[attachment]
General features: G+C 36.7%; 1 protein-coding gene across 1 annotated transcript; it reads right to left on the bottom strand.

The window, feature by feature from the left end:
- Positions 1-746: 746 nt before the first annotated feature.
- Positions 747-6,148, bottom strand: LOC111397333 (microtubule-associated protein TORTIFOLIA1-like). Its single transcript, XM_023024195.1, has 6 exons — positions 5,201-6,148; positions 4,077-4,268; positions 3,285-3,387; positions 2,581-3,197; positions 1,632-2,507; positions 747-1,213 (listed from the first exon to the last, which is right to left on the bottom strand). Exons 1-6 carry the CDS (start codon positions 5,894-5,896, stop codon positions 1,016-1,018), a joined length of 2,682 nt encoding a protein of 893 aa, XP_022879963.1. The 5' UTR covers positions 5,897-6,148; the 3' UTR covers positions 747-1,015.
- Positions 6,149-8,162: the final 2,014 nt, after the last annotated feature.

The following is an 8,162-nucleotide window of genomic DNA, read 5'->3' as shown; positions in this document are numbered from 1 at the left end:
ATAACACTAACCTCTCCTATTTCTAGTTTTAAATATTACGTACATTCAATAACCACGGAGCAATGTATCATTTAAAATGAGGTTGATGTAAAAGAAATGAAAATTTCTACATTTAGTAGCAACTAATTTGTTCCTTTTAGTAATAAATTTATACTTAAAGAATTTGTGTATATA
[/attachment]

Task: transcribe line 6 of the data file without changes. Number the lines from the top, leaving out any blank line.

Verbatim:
The following is an 8,162-nucleotide window of genomic DNA, read 5'->3' as shown; positions in this document are numbered from 1 at the left end: